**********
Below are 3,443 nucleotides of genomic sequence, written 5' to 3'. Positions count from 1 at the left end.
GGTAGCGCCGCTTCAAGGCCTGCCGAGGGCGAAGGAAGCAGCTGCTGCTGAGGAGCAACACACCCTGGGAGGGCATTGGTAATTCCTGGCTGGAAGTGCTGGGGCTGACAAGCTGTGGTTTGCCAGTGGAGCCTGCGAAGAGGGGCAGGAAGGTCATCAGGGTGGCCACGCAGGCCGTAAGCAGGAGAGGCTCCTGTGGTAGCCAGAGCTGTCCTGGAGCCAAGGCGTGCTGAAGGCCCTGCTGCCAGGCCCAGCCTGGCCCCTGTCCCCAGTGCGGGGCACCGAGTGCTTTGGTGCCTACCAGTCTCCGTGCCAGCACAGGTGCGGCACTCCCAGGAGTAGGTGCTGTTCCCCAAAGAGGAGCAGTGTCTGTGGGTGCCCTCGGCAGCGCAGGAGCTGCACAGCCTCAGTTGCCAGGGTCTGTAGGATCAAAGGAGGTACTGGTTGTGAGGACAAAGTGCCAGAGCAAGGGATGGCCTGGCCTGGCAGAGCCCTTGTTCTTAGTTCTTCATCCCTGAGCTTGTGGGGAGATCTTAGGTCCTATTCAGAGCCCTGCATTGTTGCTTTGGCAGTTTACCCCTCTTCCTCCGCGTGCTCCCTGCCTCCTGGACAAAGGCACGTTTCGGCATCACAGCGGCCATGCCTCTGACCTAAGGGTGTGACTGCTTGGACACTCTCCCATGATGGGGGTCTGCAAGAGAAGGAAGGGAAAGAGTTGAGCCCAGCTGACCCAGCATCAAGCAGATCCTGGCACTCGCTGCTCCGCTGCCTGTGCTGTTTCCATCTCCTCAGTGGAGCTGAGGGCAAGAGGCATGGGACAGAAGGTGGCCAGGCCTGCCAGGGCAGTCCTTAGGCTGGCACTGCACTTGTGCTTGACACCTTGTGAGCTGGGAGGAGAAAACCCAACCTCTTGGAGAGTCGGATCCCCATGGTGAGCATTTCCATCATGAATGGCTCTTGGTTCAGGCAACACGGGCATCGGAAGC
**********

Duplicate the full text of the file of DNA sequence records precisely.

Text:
Below are 3,443 nucleotides of genomic sequence, written 5' to 3'. Positions count from 1 at the left end.
GGTAGCGCCGCTTCAAGGCCTGCCGAGGGCGAAGGAAGCAGCTGCTGCTGAGGAGCAACACACCCTGGGAGGGCATTGGTAATTCCTGGCTGGAAGTGCTGGGGCTGACAAGCTGTGGTTTGCCAGTGGAGCCTGCGAAGAGGGGCAGGAAGGTCATCAGGGTGGCCACGCAGGCCGTAAGCAGGAGAGGCTCCTGTGGTAGCCAGAGCTGTCCTGGAGCCAAGGCGTGCTGAAGGCCCTGCTGCCAGGCCCAGCCTGGCCCCTGTCCCCAGTGCGGGGCACCGAGTGCTTTGGTGCCTACCAGTCTCCGTGCCAGCACAGGTGCGGCACTCCCAGGAGTAGGTGCTGTTCCCCAAAGAGGAGCAGTGTCTGTGGGTGCCCTCGGCAGCGCAGGAGCTGCACAGCCTCAGTTGCCAGGGTCTGTAGGATCAAAGGAGGTACTGGTTGTGAGGACAAAGTGCCAGAGCAAGGGATGGCCTGGCCTGGCAGAGCCCTTGTTCTTAGTTCTTCATCCCTGAGCTTGTGGGGAGATCTTAGGTCCTATTCAGAGCCCTGCATTGTTGCTTTGGCAGTTTACCCCTCTTCCTCCGCGTGCTCCCTGCCTCCTGGACAAAGGCACGTTTCGGCATCACAGCGGCCATGCCTCTGACCTAAGGGTGTGACTGCTTGGACACTCTCCCATGATGGGGGTCTGCAAGAGAAGGAAGGGAAAGAGTTGAGCCCAGCTGACCCAGCATCAAGCAGATCCTGGCACTCGCTGCTCCGCTGCCTGTGCTGTTTCCATCTCCTCAGTGGAGCTGAGGGCAAGAGGCATGGGACAGAAGGTGGCCAGGCCTGCCAGGGCAGTCCTTAGGCTGGCACTGCACTTGTGCTTGACACCTTGTGAGCTGGGAGGAGAAAACCCAACCTCTTGGAGAGTCGGATCCCCATGGTGAGCATTTCCATCATGAATGGCTCTTGGTTCAGGCAACACGGGCATCGGAAGC